• Y10TECHNICAL SUBJECTS COVERED BY FORMER USPC
    • Y10STECHNICAL SUBJECTS COVERED BY FORMER USPC CROSS-REFERENCE ART COLLECTIONS [XRACs] AND DIGESTS
    • Y10S930/00Peptide or protein sequence
    • Y10S930/01Peptide or protein sequence
    • Y10S930/14Lymphokine; related peptides
    • Y10S930/142Interferon

Abstract

Muteins of biologically active proteins such as IFN-β and IL-2 in which cysteine residues that are not essential to biological activity have been deleted or replaced with other amino acids to eliminate sites for intermolecular crosslinking or incorrect intramolecular disulfide bridge formation. These muteins are made via bacterial expression of mutant genes that encode the muteins that have been synthesized from the genes for the parent proteins by oligonucleotide-directed mutagenesis.

Description

CROSS-REFERENCE TO RELATED APPLICATION

This application is a division of U.S. Ser. No. 564,224, filed Dec. 20, 1983, now U.S. Pat. No. 4,518,584, which in turn is a continuation-in-part of U.S. Ser. No. 486,162 filed Apr. 15, 1983 now abandoned, which is a continuation-in-part of U.S. Ser. No. 435,154 filed Oct. 19, 1982.

DESCRIPTION

1. Technical Field

This invention is in the general area of recombinant DNA technology. More specifically it relates to mutationally altered biologically active proteins that differ from their parent analogs by one or more substitutions/deletions of cysteine residues.

2. Background Art

Biologically active proteins that are microbially produced via recombinant DNA (rDNA) technology may contain cysteine residues that are nonessential to their activity but are free to form undesirable intermolecular or intramolecular links. One such protein is microbially produced human beta interferon (IFN-β). In the course of the preparation of IFN-β by rDNA techniques, it has been observed that dimers and oligomers of microbially produced IFN-β are formed in E.coli extracts containing high concentrations of IFN-β. This multimer formation renders purification and separation of IFN-β very laborious and time-consuming and necessitates several additional steps in purification and isolation procedures such as reducing the protein during purification and reoxidizing it to restore it to its original conformation, thereby increasing the possibility of incorrect disulfide bond formation. Furthermore, microbially produced IFN-β has also been found to exhibit consistently low specific activity due perhaps to the formation of multimers or of random intramolecular disulfide bridges. It would be desirable, therefore, to be able to alter microbially produced biologically active proteins such as IFN-β in a manner that does not affect their activity adversely but reduces or eliminates their ability to form intermolecular crosslinks or intramolecular bonds that cause the protein to adopt an undesirable tertiary structure (e.g., a conformation that reduces the activity of the protein).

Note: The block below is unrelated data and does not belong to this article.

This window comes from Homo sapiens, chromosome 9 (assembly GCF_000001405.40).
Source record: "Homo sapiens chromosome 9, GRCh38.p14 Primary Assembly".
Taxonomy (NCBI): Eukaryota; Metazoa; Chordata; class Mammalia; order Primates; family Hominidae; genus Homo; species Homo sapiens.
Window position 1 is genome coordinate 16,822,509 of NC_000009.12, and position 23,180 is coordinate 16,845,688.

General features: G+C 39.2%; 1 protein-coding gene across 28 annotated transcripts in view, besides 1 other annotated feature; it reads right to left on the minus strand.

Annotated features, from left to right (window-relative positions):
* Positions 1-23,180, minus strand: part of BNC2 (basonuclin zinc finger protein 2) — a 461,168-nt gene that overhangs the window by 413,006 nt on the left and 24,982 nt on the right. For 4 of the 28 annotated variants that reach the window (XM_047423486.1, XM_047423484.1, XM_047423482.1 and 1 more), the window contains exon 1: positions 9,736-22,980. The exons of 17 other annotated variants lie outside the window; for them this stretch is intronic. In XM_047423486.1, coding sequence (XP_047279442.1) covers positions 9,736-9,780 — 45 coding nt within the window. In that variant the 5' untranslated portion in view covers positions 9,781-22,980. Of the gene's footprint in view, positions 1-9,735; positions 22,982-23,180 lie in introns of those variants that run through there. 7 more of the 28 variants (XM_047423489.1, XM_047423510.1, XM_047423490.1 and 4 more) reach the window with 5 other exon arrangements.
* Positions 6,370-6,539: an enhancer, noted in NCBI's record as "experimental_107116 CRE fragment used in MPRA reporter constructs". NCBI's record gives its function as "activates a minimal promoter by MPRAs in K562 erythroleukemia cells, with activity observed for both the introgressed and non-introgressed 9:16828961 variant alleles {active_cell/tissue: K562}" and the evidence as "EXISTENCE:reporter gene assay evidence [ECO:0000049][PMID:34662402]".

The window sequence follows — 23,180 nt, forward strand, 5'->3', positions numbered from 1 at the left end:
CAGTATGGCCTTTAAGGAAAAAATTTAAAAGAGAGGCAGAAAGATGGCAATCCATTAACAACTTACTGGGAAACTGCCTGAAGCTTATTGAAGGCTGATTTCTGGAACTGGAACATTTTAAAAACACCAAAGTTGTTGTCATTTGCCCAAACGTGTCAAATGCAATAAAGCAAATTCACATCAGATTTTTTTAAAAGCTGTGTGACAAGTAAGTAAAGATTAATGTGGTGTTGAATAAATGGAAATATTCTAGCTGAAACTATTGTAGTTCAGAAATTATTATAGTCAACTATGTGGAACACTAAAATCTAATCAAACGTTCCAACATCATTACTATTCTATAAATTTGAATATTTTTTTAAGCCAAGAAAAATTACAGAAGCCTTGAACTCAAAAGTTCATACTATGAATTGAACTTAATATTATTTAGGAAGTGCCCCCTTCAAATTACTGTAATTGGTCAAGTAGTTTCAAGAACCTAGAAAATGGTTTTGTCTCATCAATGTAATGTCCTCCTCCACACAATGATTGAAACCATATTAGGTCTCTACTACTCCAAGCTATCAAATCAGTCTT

The present invention is directed to producing by directed mutagenesis techniques mutationally altered biologically active proteins (such proteins are called "muteins", Glossary of Genetics and Cytogenetics, 4th Ed, p 381, Springer-Verlag (1976)) that retain the activity of their parent analogs but lack the ability to form intermolecular links or undesirable intramolecular disulfide bonds. In this regard Shepard, H. M., et al, Nature (1981) 294:563-565 describe a mutein of IFN-β in which the cysteine at position 141 of its amino acid sequence (there are three cysteines in native human IFN-β at positions 17, 31, and 141, Gene (1980) 10:11-15 and Nature (1980) 285:542-547) is replaced by tyrosine. This mutein was made by bacterial expression of a hybrid gene constructed from a partial IFN-β cDNA clone having a G→A transition at nucleotide 485 of the IFN-β gene. The mutein lacked the biological activity of native IFN-β leading the authors to conclude that the replaced cysteine was essential to activity.